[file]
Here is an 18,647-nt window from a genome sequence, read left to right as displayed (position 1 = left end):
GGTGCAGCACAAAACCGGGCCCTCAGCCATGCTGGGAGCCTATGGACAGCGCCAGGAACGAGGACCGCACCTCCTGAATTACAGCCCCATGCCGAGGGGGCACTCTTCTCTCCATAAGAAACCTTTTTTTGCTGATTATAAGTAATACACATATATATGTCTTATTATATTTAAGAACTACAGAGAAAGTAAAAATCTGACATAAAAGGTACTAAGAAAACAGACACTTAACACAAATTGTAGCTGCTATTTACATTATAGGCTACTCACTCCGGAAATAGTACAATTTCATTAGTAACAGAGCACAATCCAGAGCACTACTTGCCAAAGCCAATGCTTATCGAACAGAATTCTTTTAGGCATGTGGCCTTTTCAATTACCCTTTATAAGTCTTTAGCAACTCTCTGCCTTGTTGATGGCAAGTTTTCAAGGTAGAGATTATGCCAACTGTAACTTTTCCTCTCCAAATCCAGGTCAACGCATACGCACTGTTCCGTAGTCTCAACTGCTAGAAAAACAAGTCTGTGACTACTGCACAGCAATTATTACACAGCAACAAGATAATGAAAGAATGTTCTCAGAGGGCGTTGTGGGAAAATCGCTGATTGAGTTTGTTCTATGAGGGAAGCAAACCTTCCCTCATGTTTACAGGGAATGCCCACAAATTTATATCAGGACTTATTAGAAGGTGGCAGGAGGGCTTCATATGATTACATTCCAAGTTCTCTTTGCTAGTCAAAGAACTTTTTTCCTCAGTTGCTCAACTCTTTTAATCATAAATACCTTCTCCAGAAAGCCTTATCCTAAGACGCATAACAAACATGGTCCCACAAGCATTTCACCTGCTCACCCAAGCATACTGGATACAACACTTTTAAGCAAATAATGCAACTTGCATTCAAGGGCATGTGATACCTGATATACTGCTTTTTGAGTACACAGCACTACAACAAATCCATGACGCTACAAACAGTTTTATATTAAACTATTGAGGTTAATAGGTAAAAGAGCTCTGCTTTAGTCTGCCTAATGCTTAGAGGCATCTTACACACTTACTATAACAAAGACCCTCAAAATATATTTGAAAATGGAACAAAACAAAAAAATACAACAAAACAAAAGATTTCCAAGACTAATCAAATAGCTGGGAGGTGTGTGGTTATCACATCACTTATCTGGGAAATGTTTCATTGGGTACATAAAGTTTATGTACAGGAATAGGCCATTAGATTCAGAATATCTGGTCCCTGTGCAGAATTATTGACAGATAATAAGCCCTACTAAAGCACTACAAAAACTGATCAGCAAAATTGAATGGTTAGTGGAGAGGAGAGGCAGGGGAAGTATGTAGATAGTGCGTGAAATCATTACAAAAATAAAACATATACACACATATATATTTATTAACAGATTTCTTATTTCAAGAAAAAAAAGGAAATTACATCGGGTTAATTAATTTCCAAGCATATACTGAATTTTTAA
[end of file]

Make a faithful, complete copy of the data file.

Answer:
Here is an 18,647-nt window from a genome sequence, read left to right as displayed (position 1 = left end):
GGTGCAGCACAAAACCGGGCCCTCAGCCATGCTGGGAGCCTATGGACAGCGCCAGGAACGAGGACCGCACCTCCTGAATTACAGCCCCATGCCGAGGGGGCACTCTTCTCTCCATAAGAAACCTTTTTTTGCTGATTATAAGTAATACACATATATATGTCTTATTATATTTAAGAACTACAGAGAAAGTAAAAATCTGACATAAAAGGTACTAAGAAAACAGACACTTAACACAAATTGTAGCTGCTATTTACATTATAGGCTACTCACTCCGGAAATAGTACAATTTCATTAGTAACAGAGCACAATCCAGAGCACTACTTGCCAAAGCCAATGCTTATCGAACAGAATTCTTTTAGGCATGTGGCCTTTTCAATTACCCTTTATAAGTCTTTAGCAACTCTCTGCCTTGTTGATGGCAAGTTTTCAAGGTAGAGATTATGCCAACTGTAACTTTTCCTCTCCAAATCCAGGTCAACGCATACGCACTGTTCCGTAGTCTCAACTGCTAGAAAAACAAGTCTGTGACTACTGCACAGCAATTATTACACAGCAACAAGATAATGAAAGAATGTTCTCAGAGGGCGTTGTGGGAAAATCGCTGATTGAGTTTGTTCTATGAGGGAAGCAAACCTTCCCTCATGTTTACAGGGAATGCCCACAAATTTATATCAGGACTTATTAGAAGGTGGCAGGAGGGCTTCATATGATTACATTCCAAGTTCTCTTTGCTAGTCAAAGAACTTTTTTCCTCAGTTGCTCAACTCTTTTAATCATAAATACCTTCTCCAGAAAGCCTTATCCTAAGACGCATAACAAACATGGTCCCACAAGCATTTCACCTGCTCACCCAAGCATACTGGATACAACACTTTTAAGCAAATAATGCAACTTGCATTCAAGGGCATGTGATACCTGATATACTGCTTTTTGAGTACACAGCACTACAACAAATCCATGACGCTACAAACAGTTTTATATTAAACTATTGAGGTTAATAGGTAAAAGAGCTCTGCTTTAGTCTGCCTAATGCTTAGAGGCATCTTACACACTTACTATAACAAAGACCCTCAAAATATATTTGAAAATGGAACAAAACAAAAAAATACAACAAAACAAAAGATTTCCAAGACTAATCAAATAGCTGGGAGGTGTGTGGTTATCACATCACTTATCTGGGAAATGTTTCATTGGGTACATAAAGTTTATGTACAGGAATAGGCCATTAGATTCAGAATATCTGGTCCCTGTGCAGAATTATTGACAGATAATAAGCCCTACTAAAGCACTACAAAAACTGATCAGCAAAATTGAATGGTTAGTGGAGAGGAGAGGCAGGGGAAGTATGTAGATAGTGCGTGAAATCATTACAAAAATAAAACATATACACACATATATATTTATTAACAGATTTCTTATTTCAAGAAAAAAAAGGAAATTACATCGGGTTAATTAATTTCCAAGCATATACTGAATTTTTAA